Extending music in the preschool classroom

by Deborah J. Stewart, M.Ed. on December 3, 2009

in Music and Fingerplays

Music and fingerplays are a wonderful tool for teaching in the preschool classroom. Do you have a favorite song or fingerplay that you sing or say often with your preschool students?

 

Print the words

Choose a favorite song or fingerplay that your students know well and print the words out on a large sheet of chart paper. The students already know the words by heart and now they can make the connection between what they hear, sing or say, and what they see.

Much like reading a favorite children’s book, favorite songs and fingerplays can be presented to young children through print to help them draw connections between symbols and sounds. Remember, choose songs that your preschoolers already know well.

Point to the words

Once you have the words printed out, recite the song or fingerplay with your students again, only this time, point to the printed words as you do. Leave the printed page out for your preschoolers to view on their own. Some will pretend to read the words simply because they are already familiar with them.

 

Make word puzzles

For older preschoolers, print the words on sentence strips and then cut them apart like a puzzle. Let the children look at the printed words on the chart and see if they can recreate the words with the strips. Give your students clues like “where is the Capital letter H?” or “Where do you see a comma?”.  For those of you who are artistic, you may wish to illustrate the song as well to help younger preschoolers identify the different words in the song.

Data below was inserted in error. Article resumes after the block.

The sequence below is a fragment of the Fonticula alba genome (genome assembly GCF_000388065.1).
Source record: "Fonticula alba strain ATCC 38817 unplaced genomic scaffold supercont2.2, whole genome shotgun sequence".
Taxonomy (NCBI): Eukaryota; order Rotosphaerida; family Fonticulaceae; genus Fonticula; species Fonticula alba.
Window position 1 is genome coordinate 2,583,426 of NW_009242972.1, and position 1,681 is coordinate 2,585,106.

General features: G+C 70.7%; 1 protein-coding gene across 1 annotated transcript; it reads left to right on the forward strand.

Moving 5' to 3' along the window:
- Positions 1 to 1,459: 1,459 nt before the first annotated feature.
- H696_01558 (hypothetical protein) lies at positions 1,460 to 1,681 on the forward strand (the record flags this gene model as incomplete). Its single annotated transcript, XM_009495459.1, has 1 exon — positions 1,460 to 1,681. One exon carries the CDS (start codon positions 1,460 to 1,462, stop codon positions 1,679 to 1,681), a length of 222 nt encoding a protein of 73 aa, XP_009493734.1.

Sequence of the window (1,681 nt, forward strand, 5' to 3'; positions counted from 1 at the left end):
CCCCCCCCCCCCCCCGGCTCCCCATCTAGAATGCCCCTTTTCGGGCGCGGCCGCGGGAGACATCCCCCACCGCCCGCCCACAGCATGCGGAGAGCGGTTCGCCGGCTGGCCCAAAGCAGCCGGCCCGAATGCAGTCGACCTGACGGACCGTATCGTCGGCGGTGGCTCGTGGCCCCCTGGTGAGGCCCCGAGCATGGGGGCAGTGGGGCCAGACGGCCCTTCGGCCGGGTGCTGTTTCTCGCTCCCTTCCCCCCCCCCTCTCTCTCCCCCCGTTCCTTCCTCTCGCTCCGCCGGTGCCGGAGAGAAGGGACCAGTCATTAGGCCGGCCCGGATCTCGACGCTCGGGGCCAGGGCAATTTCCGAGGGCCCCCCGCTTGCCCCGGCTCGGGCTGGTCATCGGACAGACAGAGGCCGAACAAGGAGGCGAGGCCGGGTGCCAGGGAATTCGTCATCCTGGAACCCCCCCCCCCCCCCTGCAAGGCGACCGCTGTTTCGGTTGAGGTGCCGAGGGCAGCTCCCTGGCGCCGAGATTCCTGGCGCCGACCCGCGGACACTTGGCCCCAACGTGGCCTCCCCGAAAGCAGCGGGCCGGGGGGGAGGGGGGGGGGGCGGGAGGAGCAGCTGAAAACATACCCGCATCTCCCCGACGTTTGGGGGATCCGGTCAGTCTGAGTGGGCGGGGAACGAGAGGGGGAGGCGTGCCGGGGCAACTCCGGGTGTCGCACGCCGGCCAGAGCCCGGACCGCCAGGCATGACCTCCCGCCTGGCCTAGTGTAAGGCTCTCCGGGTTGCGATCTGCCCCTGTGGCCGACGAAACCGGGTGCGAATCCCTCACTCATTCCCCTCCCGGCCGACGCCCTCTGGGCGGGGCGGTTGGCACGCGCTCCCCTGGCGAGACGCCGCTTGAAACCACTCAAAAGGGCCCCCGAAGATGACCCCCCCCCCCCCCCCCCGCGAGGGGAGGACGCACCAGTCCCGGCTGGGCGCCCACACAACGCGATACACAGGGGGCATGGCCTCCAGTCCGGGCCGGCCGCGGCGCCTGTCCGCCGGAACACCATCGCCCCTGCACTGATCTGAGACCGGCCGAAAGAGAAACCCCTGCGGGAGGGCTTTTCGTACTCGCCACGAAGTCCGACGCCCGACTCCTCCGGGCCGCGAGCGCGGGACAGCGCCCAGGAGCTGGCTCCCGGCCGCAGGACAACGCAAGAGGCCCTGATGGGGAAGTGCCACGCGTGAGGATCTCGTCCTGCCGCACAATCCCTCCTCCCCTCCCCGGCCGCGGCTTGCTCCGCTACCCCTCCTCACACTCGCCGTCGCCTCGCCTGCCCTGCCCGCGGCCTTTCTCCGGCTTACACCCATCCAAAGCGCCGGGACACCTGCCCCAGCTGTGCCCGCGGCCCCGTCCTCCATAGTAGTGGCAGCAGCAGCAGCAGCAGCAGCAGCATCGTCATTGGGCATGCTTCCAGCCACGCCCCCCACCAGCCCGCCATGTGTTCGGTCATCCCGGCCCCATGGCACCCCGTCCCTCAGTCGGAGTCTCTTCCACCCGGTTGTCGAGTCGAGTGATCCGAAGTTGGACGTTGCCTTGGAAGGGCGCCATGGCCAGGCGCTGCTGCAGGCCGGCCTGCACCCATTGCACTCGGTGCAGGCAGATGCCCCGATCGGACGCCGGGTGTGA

Sing along

As your students work to explore the words of a song or fingerplay, sing the song aloud often or recite the fingerplay often to remind them of the sounds and words they are viewing.

 

 

Adapt

 For younger students, cut the words of the songs into phrases rather than individual words. For older students, try mixing up the words and see if they can put them back together. Always leave the chart out with for easy viewing and reference.

This article is being shared with you by Deborah Stewart of Teach Preschool - Promoting excellence in early childhood education at home and in the preschool classroom!

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